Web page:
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3 best Headshok stem replacements

In this article I’m going to delve into the specifications of the Headshok stem, and how to find a proper alternative if you’re looking for one. Like I am.

I have two Cannondales with a Headshok stem. A Cannondale Killer V from 1998 and a Cannondale Super V from 1994. I’m at least looking to replace the 15cm.

Headshok stem for the Killer V and might also opt for a different one for the Super V. So what should I be looking for? That’s what we’re going to find out in this article.


Headshok Stem specifications

Head tube diameter

Headshok stems came in just one head tube diameter, which is 1.56″, 1 9/16″ or 39.68mm.

The diameter is used only for Headshok forks and is a Cannondale proprietary standard.

I read some people say old-style headshok stems have a 1.5″ head tube diameter, but based on the fact I measured it myself with a clear reading of 39.7 I don’t see why that would be the case.

Stem finish

Headshok stems come in two finishes: black and silver. The silver versions we’re only mounted on mountain bikes from 1992, which was the year the Headshok fork was introduced, to 1994.

Stem length

I don’t know for sure what specific lengths were onto the market. Only the 1998 Cannondale catalog featured all of the available stems.

Two sets we’re featured: for mountain bikes and for the Cannondale Silk Road bike, which was a road bike with front suspension.

Stem rise

Based on measurements I took from the catalog and the fact that Headshok stems are reversible, you could go from -30° to a 30° rise

Clamp type

The first Headshok stems featured a single bolt clamp. This meant the handlebar had to be inserted into the clamp from the side, possibly damaging it, especially with riser bars that had a pronounced curve.

With the single-bolt system you could also see if the stem was inverted. The bolt would be pointing upwards if you did.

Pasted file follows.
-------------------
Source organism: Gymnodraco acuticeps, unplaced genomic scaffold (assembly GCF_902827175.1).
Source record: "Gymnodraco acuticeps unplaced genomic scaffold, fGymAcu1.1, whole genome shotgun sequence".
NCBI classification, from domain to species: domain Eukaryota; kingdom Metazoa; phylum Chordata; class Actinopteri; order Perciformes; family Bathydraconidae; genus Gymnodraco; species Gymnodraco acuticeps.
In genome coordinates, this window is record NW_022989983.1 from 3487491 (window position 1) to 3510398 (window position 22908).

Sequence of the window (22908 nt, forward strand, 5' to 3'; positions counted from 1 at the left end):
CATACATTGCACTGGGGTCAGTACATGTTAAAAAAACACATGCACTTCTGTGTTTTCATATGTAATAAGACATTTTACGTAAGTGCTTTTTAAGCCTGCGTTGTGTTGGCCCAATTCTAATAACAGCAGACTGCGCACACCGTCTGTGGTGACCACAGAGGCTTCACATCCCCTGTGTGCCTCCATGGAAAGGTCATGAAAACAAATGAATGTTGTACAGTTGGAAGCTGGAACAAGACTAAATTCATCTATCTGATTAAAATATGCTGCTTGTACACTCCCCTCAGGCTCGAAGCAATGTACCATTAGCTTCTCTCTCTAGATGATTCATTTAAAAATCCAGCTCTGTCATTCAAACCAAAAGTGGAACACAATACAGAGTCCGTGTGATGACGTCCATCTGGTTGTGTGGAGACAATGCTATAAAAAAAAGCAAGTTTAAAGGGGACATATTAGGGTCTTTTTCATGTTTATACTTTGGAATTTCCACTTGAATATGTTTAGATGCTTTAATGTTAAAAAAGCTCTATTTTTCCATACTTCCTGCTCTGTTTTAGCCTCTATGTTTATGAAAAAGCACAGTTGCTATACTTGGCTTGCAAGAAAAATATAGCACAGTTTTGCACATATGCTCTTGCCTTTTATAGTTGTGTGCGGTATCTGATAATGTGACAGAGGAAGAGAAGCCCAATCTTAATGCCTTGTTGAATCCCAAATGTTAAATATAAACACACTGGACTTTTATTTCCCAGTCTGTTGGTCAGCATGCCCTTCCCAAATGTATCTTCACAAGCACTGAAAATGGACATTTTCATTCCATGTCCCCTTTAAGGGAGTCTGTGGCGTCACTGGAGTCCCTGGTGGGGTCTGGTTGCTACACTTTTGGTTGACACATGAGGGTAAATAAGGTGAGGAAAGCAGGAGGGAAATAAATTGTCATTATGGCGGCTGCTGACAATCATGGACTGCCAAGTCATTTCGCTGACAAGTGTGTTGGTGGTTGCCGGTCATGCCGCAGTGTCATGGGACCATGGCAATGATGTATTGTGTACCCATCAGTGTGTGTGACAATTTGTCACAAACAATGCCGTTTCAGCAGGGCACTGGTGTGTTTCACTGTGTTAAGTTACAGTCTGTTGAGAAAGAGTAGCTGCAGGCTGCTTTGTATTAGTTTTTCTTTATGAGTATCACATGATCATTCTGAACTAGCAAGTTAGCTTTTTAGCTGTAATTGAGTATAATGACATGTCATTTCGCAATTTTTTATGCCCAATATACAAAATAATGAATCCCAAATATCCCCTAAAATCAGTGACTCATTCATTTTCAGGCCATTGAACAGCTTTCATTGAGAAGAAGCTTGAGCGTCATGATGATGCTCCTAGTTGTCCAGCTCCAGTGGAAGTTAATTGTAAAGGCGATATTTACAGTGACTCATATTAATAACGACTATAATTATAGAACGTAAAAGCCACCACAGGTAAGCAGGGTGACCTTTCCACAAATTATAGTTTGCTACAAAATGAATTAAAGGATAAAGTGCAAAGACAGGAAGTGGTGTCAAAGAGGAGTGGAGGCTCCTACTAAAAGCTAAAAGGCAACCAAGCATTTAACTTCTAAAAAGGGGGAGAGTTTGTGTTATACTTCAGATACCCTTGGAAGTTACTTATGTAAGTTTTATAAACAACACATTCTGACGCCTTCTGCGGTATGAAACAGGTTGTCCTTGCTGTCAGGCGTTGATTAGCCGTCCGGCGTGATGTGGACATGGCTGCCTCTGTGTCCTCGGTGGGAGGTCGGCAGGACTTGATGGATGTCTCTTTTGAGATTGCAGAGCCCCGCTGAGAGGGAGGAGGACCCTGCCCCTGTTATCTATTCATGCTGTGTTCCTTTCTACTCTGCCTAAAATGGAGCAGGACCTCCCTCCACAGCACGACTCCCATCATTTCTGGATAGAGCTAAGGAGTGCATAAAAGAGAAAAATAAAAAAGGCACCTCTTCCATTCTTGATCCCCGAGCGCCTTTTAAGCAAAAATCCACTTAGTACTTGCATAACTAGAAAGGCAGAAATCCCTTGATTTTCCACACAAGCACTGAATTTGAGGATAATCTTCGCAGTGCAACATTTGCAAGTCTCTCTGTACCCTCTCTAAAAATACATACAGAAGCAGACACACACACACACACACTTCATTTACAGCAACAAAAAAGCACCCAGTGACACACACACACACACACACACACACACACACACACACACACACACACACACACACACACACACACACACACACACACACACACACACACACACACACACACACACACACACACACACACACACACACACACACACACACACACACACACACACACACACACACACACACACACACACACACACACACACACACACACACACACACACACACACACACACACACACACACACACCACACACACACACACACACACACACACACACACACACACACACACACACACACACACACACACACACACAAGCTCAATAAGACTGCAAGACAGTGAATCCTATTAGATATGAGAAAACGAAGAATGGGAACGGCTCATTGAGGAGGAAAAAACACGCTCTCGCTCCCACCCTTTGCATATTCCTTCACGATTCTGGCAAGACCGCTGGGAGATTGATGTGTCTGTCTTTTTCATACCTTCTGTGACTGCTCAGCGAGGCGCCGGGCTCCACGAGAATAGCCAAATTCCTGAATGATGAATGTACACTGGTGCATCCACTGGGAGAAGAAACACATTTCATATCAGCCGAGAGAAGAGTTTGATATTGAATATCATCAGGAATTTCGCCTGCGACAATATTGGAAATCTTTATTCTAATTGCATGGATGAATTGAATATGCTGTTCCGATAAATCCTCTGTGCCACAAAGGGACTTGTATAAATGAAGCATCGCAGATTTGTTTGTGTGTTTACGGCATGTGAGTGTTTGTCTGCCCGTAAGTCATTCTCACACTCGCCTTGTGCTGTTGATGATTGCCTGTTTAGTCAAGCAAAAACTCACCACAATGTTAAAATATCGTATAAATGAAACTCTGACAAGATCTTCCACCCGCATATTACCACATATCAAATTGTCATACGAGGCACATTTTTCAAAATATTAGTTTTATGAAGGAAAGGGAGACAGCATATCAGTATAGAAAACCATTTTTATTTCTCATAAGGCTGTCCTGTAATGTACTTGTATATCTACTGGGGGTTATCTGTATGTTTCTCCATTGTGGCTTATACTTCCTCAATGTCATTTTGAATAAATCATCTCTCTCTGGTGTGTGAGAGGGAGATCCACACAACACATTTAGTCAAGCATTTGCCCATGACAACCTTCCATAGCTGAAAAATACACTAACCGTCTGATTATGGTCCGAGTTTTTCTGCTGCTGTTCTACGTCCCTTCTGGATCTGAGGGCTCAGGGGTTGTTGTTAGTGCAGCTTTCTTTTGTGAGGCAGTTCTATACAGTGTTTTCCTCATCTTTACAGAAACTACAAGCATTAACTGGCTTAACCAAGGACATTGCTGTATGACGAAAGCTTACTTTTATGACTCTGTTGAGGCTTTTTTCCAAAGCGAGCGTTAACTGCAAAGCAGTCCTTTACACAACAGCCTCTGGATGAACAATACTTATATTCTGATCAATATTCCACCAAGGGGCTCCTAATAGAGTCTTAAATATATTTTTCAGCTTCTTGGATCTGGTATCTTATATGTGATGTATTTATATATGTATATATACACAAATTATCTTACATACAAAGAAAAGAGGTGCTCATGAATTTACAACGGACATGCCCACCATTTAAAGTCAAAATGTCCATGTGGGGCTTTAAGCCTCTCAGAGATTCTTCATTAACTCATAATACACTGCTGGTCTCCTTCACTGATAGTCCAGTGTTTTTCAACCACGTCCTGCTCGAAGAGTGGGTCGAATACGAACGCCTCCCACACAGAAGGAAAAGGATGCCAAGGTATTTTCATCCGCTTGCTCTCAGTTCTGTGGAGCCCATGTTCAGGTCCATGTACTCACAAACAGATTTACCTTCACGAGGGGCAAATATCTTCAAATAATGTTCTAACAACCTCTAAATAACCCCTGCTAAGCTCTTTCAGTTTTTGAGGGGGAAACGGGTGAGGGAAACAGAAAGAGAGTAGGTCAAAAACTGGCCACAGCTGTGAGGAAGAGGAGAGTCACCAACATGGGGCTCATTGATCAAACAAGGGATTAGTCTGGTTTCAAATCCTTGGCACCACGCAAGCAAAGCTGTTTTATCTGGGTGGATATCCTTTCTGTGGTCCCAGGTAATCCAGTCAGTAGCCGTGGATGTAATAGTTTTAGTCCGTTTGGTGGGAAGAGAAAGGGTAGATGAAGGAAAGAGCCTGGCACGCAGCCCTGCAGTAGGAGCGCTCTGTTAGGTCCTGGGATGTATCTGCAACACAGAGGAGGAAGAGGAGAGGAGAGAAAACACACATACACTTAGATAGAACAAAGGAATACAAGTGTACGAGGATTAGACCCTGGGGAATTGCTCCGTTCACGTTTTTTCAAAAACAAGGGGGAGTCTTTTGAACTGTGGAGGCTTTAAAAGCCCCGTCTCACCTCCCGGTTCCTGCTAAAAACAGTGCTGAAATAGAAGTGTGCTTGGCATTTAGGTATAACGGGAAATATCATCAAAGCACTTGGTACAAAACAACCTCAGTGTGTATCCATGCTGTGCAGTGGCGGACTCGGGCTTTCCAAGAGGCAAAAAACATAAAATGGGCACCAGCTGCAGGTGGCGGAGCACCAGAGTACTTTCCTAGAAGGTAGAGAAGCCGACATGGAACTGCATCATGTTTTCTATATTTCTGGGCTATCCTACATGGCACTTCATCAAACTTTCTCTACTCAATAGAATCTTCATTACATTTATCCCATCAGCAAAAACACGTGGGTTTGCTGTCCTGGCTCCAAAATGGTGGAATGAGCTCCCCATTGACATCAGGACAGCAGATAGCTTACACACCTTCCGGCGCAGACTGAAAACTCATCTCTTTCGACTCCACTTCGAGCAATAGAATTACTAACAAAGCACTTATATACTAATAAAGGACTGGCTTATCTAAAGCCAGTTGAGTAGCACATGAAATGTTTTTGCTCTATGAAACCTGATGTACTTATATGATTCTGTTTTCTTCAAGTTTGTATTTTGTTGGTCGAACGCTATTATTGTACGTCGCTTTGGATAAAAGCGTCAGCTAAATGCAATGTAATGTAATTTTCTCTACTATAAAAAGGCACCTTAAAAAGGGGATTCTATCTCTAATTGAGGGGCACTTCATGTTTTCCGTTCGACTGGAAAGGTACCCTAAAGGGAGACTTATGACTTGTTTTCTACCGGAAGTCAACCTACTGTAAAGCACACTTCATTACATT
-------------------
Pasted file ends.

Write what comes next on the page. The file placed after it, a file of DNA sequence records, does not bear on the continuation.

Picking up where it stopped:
They were soon replaced with a front-loading clamp with a 2-bolt faceplate, called the Ahead-style. This style clamp enabled the front of the clamp to be removed, which made the stem much more user-friendly to quickly swap out without removing bar-ends, grips, brakes, and shifters.

All available Headshok stems

Based on the previous information, you can make up what type of stems were available.

All stems can be inverted. So a 135mm. -8° stem can be changed into a 135mm. 8° one.

All of the entires in the following table are offered with the 2-bolt clamp system. Since stems with single-bolt clamps were never featured in the catalog I don’t have more information on them.

Length (mm.)RiseHandlebar Diameter (mm.)Clamp Type
14525.4single bolt

Alternatives for a retro Headshok stem

The original stems came from an age where long stems were all the rage. So the shortest option available was 115mm. Luckily, there are a number of newer alternatives available.

All of these alternatives use 31.8mm handlebar diameters! So be sure to buy a couple of shims for your skinny bars as well.

Cannondale Headshok Stem

Cannondale offers new versions of the Headshok stem. Starting from 80mm. to 120mm. in increments of 10mm. They come in a 5° and 20° angle.

They do have a 31.8mm. handlebar diameter. That means older-style 25.4mm. will need a shim to fit.

The stem has been discontinued in 2014. So getting the size and rise you’re looking for can be quite the challenge.

Length (mm.)RiseHandlebar Diameter (mm.)Clamp Type

Reverse S-Trail Stem

Reverse has created a Headshok compatible 1.56″ stem called the S-Trail. They offer it in a single 8° / 60mm. version to accommodate riders who want a very short stem.

I found the Reverse S-Trail to be the only stem readily available.

Thomson X4 Stem

Thomson also made a 1.56″ stem, which is no longer available. They were all 0° stems. Apparently in four different lengths.